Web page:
Before the Equitas premium
judgments were entered against the Names in England, they received notice,
retained counsel and defended Lloyd's claims in multiple hearings. During
the 25 days of hearings, the English courts exhaustively considered the
Names' defenses and objections to implementation of R&R and enforcement
of the Equitas contract, including the "pay- now, sue later" and "conclusive
evidence" clauses. As a matter of substantive English common law and statutory
law, the English courts rejected the Names' objections. Accordingly, R&R
was upheld, the Equitas contract was found enforceable and the Names were
held liable for their Equitas premiums.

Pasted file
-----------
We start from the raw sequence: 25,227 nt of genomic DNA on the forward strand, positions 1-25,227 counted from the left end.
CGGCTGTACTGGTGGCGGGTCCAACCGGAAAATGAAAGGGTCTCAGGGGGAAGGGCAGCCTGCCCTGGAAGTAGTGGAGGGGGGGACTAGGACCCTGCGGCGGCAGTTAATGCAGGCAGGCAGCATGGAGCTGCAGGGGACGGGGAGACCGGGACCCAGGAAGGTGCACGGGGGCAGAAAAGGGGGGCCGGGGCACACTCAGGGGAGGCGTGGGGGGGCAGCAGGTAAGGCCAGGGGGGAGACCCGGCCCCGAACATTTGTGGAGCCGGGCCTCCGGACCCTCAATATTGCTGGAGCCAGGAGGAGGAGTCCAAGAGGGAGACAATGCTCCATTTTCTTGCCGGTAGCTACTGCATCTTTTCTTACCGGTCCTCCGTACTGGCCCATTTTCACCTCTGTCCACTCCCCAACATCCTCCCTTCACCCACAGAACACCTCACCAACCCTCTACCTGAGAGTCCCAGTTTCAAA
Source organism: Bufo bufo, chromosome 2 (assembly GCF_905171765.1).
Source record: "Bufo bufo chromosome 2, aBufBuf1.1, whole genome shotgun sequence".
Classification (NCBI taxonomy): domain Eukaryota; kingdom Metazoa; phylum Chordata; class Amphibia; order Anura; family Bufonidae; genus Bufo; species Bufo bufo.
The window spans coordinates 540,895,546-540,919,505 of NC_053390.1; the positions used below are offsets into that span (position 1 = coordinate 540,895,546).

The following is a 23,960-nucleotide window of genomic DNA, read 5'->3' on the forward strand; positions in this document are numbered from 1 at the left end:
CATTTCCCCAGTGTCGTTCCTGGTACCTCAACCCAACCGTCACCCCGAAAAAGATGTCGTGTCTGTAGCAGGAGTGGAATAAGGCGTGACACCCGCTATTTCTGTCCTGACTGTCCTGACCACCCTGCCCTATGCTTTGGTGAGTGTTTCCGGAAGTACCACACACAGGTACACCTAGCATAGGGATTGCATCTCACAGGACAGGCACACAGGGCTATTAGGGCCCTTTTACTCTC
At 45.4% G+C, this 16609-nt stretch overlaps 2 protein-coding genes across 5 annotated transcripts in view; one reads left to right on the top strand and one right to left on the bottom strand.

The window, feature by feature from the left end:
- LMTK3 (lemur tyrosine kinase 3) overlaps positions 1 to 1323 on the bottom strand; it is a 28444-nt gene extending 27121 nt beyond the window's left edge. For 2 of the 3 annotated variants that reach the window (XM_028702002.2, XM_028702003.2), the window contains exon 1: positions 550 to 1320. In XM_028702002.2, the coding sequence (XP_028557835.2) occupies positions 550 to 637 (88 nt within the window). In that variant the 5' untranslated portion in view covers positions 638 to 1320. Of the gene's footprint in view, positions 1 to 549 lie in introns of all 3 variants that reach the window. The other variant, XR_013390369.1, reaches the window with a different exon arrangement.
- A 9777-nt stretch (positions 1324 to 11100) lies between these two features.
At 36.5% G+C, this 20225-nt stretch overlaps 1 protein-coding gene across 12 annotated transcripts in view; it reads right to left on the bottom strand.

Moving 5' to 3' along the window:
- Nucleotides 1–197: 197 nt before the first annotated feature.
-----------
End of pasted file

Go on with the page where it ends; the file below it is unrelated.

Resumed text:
The fact that the Names could
not assert their alleged fraud claim as a set-off to payment of the Equitas
premium did not deprive them of due process. The validity of that clause
was fully litigated and it is undisputed that the Names were free to pursue
their fraud claims. In effect, the English courts merely severed or bifurcated
the Equitas premium issues from any fraud claim for damages.
The English courts' rulings
on the "conclusive evidence" clause also did not deprive them of due process.
The validity of that clause also was fully litigated and the Names were
provided the data supporting the premium calculations and had an opportunity
to challenge the amounts of the premiums. Accordingly, their claim that
the English courts do not "provide procedures compatible with due process"
is baseless and simply an attempt to relitigate issues already addressed
and carefully decided by the English courts. This Court should not act
as a second tier English court of appeals.
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